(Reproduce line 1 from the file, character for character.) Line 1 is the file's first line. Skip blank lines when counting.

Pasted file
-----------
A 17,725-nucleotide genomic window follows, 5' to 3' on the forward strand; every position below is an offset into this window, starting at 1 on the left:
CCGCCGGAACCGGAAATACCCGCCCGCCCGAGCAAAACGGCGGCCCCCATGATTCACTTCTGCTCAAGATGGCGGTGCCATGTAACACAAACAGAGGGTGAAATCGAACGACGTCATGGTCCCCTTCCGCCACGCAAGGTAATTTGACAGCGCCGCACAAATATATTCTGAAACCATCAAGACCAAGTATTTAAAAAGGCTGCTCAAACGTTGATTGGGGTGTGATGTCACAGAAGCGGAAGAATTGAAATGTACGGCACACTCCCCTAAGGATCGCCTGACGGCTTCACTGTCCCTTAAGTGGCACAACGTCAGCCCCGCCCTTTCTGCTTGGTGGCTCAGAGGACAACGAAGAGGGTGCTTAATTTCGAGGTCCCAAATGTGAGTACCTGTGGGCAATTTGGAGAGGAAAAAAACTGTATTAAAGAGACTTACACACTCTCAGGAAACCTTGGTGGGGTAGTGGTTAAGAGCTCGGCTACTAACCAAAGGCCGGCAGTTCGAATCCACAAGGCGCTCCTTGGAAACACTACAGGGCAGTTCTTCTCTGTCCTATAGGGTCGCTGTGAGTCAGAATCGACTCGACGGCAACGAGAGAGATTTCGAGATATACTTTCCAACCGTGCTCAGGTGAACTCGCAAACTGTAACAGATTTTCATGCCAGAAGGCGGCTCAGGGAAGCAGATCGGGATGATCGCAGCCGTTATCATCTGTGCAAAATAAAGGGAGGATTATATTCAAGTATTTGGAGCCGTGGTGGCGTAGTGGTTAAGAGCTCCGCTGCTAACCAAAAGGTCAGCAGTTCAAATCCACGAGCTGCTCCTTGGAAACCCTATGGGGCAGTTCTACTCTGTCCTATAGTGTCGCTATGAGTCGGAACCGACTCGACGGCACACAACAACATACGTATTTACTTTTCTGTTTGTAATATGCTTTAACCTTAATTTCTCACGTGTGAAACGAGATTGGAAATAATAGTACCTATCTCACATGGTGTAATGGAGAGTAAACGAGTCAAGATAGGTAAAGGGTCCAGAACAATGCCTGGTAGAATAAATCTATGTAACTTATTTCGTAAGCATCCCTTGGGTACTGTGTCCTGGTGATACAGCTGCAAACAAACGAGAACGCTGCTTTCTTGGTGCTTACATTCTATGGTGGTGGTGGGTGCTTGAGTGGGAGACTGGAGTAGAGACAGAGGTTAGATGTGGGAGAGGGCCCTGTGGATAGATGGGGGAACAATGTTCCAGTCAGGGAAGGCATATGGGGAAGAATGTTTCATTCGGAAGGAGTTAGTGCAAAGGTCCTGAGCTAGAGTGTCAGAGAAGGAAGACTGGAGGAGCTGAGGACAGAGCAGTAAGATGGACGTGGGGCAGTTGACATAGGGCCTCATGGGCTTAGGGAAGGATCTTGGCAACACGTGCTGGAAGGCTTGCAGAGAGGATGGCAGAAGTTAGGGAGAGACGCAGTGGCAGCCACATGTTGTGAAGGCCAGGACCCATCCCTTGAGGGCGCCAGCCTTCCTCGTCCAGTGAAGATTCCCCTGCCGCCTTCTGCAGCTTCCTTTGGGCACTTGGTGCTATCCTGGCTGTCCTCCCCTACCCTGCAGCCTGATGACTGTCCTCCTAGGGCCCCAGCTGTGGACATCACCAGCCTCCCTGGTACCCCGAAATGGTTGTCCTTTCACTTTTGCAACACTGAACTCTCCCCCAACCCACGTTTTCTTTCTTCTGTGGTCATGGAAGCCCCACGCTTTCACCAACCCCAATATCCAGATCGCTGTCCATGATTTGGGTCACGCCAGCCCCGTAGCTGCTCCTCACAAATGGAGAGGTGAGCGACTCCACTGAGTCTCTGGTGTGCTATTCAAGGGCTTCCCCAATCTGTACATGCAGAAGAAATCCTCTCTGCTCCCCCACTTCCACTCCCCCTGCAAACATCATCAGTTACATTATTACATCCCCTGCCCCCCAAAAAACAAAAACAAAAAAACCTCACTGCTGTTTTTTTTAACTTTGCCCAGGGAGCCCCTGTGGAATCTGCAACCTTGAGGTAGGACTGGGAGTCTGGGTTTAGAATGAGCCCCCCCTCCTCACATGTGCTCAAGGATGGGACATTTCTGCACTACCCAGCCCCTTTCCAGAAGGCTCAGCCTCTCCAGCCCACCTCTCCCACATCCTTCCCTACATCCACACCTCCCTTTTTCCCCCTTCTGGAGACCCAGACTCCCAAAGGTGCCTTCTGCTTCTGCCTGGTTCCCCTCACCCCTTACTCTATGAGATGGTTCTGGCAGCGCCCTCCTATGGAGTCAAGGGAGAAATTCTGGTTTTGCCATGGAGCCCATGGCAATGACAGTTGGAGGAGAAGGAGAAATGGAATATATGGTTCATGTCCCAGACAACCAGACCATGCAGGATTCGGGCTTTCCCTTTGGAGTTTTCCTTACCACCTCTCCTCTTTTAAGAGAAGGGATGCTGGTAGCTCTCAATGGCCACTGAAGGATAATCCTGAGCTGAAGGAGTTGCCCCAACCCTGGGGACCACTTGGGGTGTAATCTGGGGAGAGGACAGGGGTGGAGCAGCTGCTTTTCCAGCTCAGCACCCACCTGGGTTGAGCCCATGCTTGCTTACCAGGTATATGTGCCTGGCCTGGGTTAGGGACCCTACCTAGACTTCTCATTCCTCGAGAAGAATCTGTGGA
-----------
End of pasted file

A 17,725-nucleotide genomic window follows, 5' to 3' on the forward strand; every position below is an offset into this window, starting at 1 on the left: